Originally created 08/10/00

Braves notebook



CINCINNATI -- The effects of Tuesday night's fainting spell evident on his face, pitching coach Leo Mazzone rejoined the club Wednesday with a clean bill of health.

When Mazzone toppled over before the start of the third inning, his face scraped the Astroturf carpet on the dugout floor. He was helped to the clubhouse, then spent the night at Good Samaritan Hospital, where doctors ran a battery of tests.

He was released at 11 a.m. Wednesday with no cause found for his collapse.

"They did a CAT scan of my brain and found nothing," Mazzone said, jokingly. "It scared the heck out of me. My face took a straight shot on a two-by-six covered by Astroturf. Now I know how those football players feel when they get turf burn."

Doctors checked him over thoroughly, did blood work and monitored his heart. He will undergo one more test when he returns to Atlanta today, but remains puzzled by the incident.

"I felt a little dizzy and then it was lights out," he said.

Mazzone thanked doctors, nurses and the emergency room technicians who treated him by leaving 30 tickets to Wednesday night's game.

JONES MIRED IN SLUMP

Chipper Jones has been through slumps before, but not one as severe as the 0-for-20 drought he was mired in heading into Wednesday night's game. He is 4-for-31 (.129) during the trip, his average falling from .318 at the start of the three-city tour to .303.

Hitting coach Merv Rettenmund says there's nothing wrong with Jones' swing. Instead, it's his approach at the plate. Simply, he's looking for one thing, and pitchers are throwing something else.

"I'm guessing wrong a lot," Jones said. "And, I'm a little out of sync with my timing. It happens over the course of a season, but it's never left me for this long."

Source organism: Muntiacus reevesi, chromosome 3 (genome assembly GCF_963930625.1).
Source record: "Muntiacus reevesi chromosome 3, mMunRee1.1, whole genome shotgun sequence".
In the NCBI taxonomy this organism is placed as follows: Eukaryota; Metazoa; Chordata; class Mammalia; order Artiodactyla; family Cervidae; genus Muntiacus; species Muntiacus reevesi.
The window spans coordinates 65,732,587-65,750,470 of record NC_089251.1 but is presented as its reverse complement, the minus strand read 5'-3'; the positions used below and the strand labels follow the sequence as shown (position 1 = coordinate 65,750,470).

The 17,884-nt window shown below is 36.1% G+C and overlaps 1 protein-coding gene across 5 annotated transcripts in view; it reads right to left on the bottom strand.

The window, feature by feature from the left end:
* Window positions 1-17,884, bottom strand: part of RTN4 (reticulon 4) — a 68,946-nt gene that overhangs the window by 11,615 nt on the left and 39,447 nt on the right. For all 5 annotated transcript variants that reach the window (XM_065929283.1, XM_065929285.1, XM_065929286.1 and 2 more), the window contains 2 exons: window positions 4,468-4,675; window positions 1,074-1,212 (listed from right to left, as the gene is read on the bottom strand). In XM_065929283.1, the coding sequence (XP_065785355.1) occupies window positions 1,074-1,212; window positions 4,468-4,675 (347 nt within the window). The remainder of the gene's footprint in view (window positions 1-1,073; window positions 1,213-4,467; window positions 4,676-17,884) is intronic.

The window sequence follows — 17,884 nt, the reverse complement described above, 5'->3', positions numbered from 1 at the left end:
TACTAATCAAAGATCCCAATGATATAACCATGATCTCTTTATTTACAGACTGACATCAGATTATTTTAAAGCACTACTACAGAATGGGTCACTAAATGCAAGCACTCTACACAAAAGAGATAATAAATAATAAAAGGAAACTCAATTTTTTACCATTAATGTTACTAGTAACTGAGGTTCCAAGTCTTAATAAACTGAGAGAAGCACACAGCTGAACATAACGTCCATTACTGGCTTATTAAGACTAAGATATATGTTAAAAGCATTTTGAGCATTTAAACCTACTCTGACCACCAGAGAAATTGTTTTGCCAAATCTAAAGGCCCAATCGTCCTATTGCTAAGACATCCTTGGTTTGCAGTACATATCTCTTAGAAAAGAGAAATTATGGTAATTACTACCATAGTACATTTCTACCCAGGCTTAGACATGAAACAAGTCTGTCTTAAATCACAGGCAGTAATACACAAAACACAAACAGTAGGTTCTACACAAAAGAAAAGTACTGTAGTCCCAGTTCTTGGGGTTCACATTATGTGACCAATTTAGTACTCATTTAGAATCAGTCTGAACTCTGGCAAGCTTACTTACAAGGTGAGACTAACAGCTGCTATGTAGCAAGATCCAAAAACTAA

Rettenmund has talked with Jones about his approach, suggesting he think less and just react to pitches. But, he admitted, what sounds easy is often hard to put into practice.

"You can't just walk up there and flail away," he said. "You've got to think like a hitter, and that's what he does best."

Jones doesn't mind his timing being a little off or needing to reconsider his approach. What he fears is allowing the slump to get into his head.

"What you have to fight against is knowing it's something mechanical and not letting it become mental," he said. "When you go through 20 at-bats and look as bad as I have, at some point it becomes mental."

All it will take to extricate himself from his skid, Jones said, is a hit. Any kind of hit, bloop, bleeder, check-swing roller, he'll take it.

"Or come through in an RBI situation and all of a sudden you get your confidence back," he said.

LOPEZ SITS OUT

Javy Lopez was not in Wednesday night's lineup after injuring his left knee in Tuesday night's collision at home plate with Chris Stynesin the fifth inning. It's not considered serious, though he'll have X-rays Friday, and he hopes to be back for Friday night's game against the Dodgers.

"I started feeling it when I got the base hit and started running to first base," he said. "During the course of the game it got worse and worse, and I couldn't sleep last night it hurt so much."

Lopez underwent surgery on his left knee after the 1997 season to smooth out meniscus cartilage and trainers think he may have strained the cartilage in the collision.

OTHER INJURIES

Andres Galarraga missed a third-straight game Wednesday with a sore thumb, and right fielder Brian Jordan was out with strained groin suffered in Tuesday's game. Both players are expected to be ready Friday.

NEW SCOUT NAMED

Dayton Moore, the Braves' Assistant Director of Scouting Player Development, was named Director of International and Professional Scouting Wednesday. An area scouting supervisor for the mid-Atlantic states in 1994, Moore, 33, moved into the front office in 1996.

Reach Bill Zack at bzack30143@aol.com.